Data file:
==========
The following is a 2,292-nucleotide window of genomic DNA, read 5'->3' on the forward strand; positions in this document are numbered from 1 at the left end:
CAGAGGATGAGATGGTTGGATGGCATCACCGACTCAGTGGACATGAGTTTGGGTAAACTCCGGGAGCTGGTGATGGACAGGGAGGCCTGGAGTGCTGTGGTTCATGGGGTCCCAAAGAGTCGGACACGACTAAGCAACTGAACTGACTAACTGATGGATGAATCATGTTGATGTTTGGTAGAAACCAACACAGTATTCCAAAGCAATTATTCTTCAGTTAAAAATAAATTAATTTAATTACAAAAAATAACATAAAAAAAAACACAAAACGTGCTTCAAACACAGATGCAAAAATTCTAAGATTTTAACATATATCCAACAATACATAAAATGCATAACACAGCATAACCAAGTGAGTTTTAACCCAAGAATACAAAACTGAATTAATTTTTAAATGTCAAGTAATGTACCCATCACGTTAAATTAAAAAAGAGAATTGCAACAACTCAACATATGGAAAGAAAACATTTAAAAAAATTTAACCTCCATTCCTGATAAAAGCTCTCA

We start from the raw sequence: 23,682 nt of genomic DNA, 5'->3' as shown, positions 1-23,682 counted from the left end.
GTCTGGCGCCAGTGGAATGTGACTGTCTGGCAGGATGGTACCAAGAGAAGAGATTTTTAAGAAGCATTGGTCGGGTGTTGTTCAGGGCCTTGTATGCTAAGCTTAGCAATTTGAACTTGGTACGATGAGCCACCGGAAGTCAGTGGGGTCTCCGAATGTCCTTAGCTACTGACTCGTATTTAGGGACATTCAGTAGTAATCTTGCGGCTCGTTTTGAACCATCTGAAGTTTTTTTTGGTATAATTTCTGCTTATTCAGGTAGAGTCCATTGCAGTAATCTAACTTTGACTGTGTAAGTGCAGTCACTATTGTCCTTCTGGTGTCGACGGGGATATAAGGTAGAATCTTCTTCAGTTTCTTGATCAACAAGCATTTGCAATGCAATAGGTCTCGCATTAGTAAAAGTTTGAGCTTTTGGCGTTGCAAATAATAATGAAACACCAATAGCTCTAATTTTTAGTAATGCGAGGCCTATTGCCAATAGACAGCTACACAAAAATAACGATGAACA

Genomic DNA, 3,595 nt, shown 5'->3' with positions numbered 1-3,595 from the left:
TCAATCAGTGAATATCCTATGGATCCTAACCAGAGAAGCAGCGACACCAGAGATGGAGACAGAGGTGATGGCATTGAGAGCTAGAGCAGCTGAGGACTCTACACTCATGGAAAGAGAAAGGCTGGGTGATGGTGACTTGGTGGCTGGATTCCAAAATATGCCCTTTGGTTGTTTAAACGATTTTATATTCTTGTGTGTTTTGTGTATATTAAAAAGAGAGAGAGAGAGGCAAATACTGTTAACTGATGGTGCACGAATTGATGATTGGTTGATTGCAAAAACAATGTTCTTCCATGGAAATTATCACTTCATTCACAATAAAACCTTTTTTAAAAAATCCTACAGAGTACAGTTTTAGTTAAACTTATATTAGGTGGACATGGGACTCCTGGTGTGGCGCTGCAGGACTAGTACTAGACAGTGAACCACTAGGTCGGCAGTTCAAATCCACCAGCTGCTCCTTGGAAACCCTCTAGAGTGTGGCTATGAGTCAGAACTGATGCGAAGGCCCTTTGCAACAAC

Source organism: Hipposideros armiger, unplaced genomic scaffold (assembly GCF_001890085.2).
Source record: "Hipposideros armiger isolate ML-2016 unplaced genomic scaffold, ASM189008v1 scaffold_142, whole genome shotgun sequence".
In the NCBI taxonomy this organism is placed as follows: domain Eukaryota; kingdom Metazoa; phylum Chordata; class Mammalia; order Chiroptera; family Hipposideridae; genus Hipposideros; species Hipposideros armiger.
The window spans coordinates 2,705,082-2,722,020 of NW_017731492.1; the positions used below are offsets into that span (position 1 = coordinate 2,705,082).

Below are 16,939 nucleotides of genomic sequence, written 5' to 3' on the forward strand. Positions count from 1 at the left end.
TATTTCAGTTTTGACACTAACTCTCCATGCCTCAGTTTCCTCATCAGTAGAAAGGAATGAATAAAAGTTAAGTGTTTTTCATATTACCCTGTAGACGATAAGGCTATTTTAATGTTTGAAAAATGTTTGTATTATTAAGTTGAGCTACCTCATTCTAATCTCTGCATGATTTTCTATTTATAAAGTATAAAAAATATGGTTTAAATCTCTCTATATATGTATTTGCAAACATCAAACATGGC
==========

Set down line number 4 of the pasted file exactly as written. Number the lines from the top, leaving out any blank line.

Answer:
GTCTGGCGCCAGTGGAATGTGACTGTCTGGCAGGATGGTACCAAGAGAAGAGATTTTTAAGAAGCATTGGTCGGGTGTTGTTCAGGGCCTTGTATGCTAAGCTTAGCAATTTGAACTTGGTACGATGAGCCACCGGAAGTCAGTGGGGTCTCCGAATGTCCTTAGCTACTGACTCGTATTTAGGGACATTCAGTAGTAATCTTGCGGCTCGTTTTGAACCATCTGAAGTTTTTTTTGGTATAATTTCTGCTTATTCAGGTAGAGTCCATTGCAGTAATCTAACTTTGACTGTGTAAGTGCAGTCACTATTGTCCTTCTGGTGTCGACGGGGATATAAGGTAGAATCTTCTTCAGTTTCTTGATCAACAAGCATTTGCAATGCAATAGGTCTCGCATTAGTAAAAGTTTGAGCTTTTGGCGTTGCAAATAATAATGAAACACCAATAGCTCTAATTTTTAGTAATGCGAGGCCTATTGCCAATAGACAGCTACACAAAAATAACGATGAACA